WINSTON-IT professionals joined business, education and civic leaders at Southeast Wireless 2003, a conference on wireless technology trends and the expected impact of such technology in the region.

Tuesday’s event was sponsored by the Rural Internet Access Authority, which is leading the e-NC initiative to connect all North Carolinians to the Internet.

“There are numerous benefits to understanding and using wireless technology, especially in this area,” said Jane Smith Patterson, executive director of the RIAA, “A great deal of wireless infrastructure already has been deployed in North Carolina as a means of supplying high-speed Internet access to areas that cannot be reached using other technology.”

While the RIAA is technology neutral, Patterson said it does recognize the need to use wireless technology, where it is cost effective and easy to deploy. In addition, she said entrepreneurs can enter the Internet marketplace with smaller investment requirements with a wireless-based Internet deployment business.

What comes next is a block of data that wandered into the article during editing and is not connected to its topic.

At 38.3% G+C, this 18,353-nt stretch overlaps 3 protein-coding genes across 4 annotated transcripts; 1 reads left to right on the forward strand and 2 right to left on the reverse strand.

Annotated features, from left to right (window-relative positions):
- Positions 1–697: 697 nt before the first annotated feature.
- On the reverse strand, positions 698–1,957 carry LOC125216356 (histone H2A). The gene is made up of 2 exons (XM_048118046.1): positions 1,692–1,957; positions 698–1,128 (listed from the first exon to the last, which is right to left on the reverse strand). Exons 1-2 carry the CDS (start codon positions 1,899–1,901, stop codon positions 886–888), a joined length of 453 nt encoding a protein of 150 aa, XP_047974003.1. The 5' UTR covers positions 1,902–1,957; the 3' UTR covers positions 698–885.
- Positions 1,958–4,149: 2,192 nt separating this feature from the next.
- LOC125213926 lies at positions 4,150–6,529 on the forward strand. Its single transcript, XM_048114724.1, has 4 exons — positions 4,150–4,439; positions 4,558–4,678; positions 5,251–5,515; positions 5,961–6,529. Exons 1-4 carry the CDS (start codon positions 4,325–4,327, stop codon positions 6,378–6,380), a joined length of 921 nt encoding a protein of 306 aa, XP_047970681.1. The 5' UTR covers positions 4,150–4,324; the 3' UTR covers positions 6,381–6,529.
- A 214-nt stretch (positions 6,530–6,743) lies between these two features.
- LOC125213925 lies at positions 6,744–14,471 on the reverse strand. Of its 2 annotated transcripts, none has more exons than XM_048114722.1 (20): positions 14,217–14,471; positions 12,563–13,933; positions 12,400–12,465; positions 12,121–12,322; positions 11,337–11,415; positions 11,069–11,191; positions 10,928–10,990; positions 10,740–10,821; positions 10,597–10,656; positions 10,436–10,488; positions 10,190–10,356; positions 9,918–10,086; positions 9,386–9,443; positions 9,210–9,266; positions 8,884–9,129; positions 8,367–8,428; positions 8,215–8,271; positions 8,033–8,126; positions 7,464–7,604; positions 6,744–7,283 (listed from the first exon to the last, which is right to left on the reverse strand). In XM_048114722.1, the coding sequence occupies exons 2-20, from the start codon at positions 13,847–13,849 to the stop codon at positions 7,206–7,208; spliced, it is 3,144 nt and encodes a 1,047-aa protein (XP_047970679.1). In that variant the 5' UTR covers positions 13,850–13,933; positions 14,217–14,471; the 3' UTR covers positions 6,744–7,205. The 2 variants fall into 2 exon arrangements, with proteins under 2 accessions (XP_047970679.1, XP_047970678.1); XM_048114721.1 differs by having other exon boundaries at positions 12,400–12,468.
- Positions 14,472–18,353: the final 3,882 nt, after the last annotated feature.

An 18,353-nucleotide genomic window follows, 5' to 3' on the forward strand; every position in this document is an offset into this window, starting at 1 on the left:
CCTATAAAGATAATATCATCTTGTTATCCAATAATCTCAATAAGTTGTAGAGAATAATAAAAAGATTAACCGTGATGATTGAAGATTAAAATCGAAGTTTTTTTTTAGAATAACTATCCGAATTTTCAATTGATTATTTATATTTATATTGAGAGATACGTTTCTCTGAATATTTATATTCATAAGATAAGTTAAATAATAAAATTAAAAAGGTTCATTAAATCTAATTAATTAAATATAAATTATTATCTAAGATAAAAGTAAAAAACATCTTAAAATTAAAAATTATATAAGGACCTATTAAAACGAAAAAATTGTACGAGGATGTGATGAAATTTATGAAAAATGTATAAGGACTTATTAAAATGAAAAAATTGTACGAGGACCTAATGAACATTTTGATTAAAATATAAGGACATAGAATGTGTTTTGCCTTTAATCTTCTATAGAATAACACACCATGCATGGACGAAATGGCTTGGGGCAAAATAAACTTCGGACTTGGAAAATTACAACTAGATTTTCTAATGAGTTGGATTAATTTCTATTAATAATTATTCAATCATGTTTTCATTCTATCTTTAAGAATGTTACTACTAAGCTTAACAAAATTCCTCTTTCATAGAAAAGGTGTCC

Those attending Southeast Wireless 2003 heard experts speak on such topics as getting started with wireless, telemedicine and the future of wireless applications, wireless security, lowering health costs with wireless, deployment issues surrounding wireless, policy concerns, and opportunities in the secondary markets for spectrum leasing.

Keynote speakers included representatives from Motorola and QualComm, who gave a brief overview of the traditional markets currently affected by wireless technology.

RIAA: www.e-nc.org